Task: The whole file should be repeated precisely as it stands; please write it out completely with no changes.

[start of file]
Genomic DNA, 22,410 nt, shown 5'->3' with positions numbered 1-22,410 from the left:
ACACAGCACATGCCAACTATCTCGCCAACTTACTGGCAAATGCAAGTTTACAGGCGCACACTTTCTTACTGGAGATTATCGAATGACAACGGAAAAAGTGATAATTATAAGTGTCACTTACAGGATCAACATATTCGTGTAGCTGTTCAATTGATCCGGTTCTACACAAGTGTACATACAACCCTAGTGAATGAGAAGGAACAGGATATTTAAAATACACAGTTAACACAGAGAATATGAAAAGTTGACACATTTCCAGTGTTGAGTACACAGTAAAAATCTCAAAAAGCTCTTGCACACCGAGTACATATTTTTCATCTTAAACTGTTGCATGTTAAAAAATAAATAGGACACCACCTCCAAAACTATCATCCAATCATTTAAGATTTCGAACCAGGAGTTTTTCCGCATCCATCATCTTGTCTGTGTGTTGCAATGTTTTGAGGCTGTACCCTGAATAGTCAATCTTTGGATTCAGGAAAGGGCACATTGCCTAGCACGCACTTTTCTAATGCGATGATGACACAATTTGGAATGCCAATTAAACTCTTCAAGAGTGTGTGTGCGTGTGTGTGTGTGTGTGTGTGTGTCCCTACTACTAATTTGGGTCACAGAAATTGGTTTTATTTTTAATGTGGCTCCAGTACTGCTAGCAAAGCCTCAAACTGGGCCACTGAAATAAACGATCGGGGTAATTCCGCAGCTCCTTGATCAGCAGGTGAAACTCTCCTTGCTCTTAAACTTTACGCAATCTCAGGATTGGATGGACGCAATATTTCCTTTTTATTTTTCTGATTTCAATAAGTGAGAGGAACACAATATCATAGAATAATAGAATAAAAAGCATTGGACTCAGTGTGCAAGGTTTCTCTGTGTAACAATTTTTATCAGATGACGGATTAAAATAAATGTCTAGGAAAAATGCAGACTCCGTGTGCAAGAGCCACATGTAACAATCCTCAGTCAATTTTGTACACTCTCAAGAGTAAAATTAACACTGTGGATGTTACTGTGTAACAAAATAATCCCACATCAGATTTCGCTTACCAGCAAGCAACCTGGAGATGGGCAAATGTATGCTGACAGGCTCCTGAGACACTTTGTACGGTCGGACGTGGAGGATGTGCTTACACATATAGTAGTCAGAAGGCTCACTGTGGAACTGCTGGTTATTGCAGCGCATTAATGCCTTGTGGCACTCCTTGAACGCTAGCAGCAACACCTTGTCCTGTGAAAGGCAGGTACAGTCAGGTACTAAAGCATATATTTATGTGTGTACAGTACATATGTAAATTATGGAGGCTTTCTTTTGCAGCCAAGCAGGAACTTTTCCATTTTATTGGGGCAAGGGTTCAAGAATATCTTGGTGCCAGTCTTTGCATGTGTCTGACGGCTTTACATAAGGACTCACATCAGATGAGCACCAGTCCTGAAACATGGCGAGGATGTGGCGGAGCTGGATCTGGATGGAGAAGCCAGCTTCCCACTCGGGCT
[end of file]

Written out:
Genomic DNA, 22,410 nt, shown 5'->3' with positions numbered 1-22,410 from the left:
ACACAGCACATGCCAACTATCTCGCCAACTTACTGGCAAATGCAAGTTTACAGGCGCACACTTTCTTACTGGAGATTATCGAATGACAACGGAAAAAGTGATAATTATAAGTGTCACTTACAGGATCAACATATTCGTGTAGCTGTTCAATTGATCCGGTTCTACACAAGTGTACATACAACCCTAGTGAATGAGAAGGAACAGGATATTTAAAATACACAGTTAACACAGAGAATATGAAAAGTTGACACATTTCCAGTGTTGAGTACACAGTAAAAATCTCAAAAAGCTCTTGCACACCGAGTACATATTTTTCATCTTAAACTGTTGCATGTTAAAAAATAAATAGGACACCACCTCCAAAACTATCATCCAATCATTTAAGATTTCGAACCAGGAGTTTTTCCGCATCCATCATCTTGTCTGTGTGTTGCAATGTTTTGAGGCTGTACCCTGAATAGTCAATCTTTGGATTCAGGAAAGGGCACATTGCCTAGCACGCACTTTTCTAATGCGATGATGACACAATTTGGAATGCCAATTAAACTCTTCAAGAGTGTGTGTGCGTGTGTGTGTGTGTGTGTGTGTGTCCCTACTACTAATTTGGGTCACAGAAATTGGTTTTATTTTTAATGTGGCTCCAGTACTGCTAGCAAAGCCTCAAACTGGGCCACTGAAATAAACGATCGGGGTAATTCCGCAGCTCCTTGATCAGCAGGTGAAACTCTCCTTGCTCTTAAACTTTACGCAATCTCAGGATTGGATGGACGCAATATTTCCTTTTTATTTTTCTGATTTCAATAAGTGAGAGGAACACAATATCATAGAATAATAGAATAAAAAGCATTGGACTCAGTGTGCAAGGTTTCTCTGTGTAACAATTTTTATCAGATGACGGATTAAAATAAATGTCTAGGAAAAATGCAGACTCCGTGTGCAAGAGCCACATGTAACAATCCTCAGTCAATTTTGTACACTCTCAAGAGTAAAATTAACACTGTGGATGTTACTGTGTAACAAAATAATCCCACATCAGATTTCGCTTACCAGCAAGCAACCTGGAGATGGGCAAATGTATGCTGACAGGCTCCTGAGACACTTTGTACGGTCGGACGTGGAGGATGTGCTTACACATATAGTAGTCAGAAGGCTCACTGTGGAACTGCTGGTTATTGCAGCGCATTAATGCCTTGTGGCACTCCTTGAACGCTAGCAGCAACACCTTGTCCTGTGAAAGGCAGGTACAGTCAGGTACTAAAGCATATATTTATGTGTGTACAGTACATATGTAAATTATGGAGGCTTTCTTTTGCAGCCAAGCAGGAACTTTTCCATTTTATTGGGGCAAGGGTTCAAGAATATCTTGGTGCCAGTCTTTGCATGTGTCTGACGGCTTTACATAAGGACTCACATCAGATGAGCACCAGTCCTGAAACATGGCGAGGATGTGGCGGAGCTGGATCTGGATGGAGAAGCCAGCTTCCCACTCGGGCT